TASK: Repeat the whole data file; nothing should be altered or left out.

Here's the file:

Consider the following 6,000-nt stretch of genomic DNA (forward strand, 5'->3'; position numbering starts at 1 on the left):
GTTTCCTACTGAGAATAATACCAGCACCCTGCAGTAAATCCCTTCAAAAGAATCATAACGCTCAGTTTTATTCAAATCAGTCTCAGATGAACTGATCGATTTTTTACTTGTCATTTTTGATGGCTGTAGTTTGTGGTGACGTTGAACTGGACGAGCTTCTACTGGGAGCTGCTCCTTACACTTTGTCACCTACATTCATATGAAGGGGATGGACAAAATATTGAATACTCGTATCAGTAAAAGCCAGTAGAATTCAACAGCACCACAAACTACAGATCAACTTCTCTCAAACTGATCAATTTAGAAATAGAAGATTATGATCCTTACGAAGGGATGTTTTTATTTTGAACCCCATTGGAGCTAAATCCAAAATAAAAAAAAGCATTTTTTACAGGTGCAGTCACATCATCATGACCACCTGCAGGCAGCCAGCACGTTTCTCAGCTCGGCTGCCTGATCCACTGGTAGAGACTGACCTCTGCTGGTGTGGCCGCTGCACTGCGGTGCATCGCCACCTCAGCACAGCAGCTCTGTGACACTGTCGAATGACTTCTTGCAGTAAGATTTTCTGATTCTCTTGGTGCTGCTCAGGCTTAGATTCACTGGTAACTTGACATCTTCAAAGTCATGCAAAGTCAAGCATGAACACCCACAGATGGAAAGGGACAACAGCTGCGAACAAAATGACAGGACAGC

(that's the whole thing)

Consider the following 6,000-nt stretch of genomic DNA (forward strand, 5'->3'; position numbering starts at 1 on the left):
GTTTCCTACTGAGAATAATACCAGCACCCTGCAGTAAATCCCTTCAAAAGAATCATAACGCTCAGTTTTATTCAAATCAGTCTCAGATGAACTGATCGATTTTTTACTTGTCATTTTTGATGGCTGTAGTTTGTGGTGACGTTGAACTGGACGAGCTTCTACTGGGAGCTGCTCCTTACACTTTGTCACCTACATTCATATGAAGGGGATGGACAAAATATTGAATACTCGTATCAGTAAAAGCCAGTAGAATTCAACAGCACCACAAACTACAGATCAACTTCTCTCAAACTGATCAATTTAGAAATAGAAGATTATGATCCTTACGAAGGGATGTTTTTATTTTGAACCCCATTGGAGCTAAATCCAAAATAAAAAAAAGCATTTTTTACAGGTGCAGTCACATCATCATGACCACCTGCAGGCAGCCAGCACGTTTCTCAGCTCGGCTGCCTGATCCACTGGTAGAGACTGACCTCTGCTGGTGTGGCCGCTGCACTGCGGTGCATCGCCACCTCAGCACAGCAGCTCTGTGACACTGTCGAATGACTTCTTGCAGTAAGATTTTCTGATTCTCTTGGTGCTGCTCAGGCTTAGATTCACTGGTAACTTGACATCTTCAAAGTCATGCAAAGTCAAGCATGAACACCCACAGATGGAAAGGGACAACAGCTGCGAACAAAATGACAGGACAGC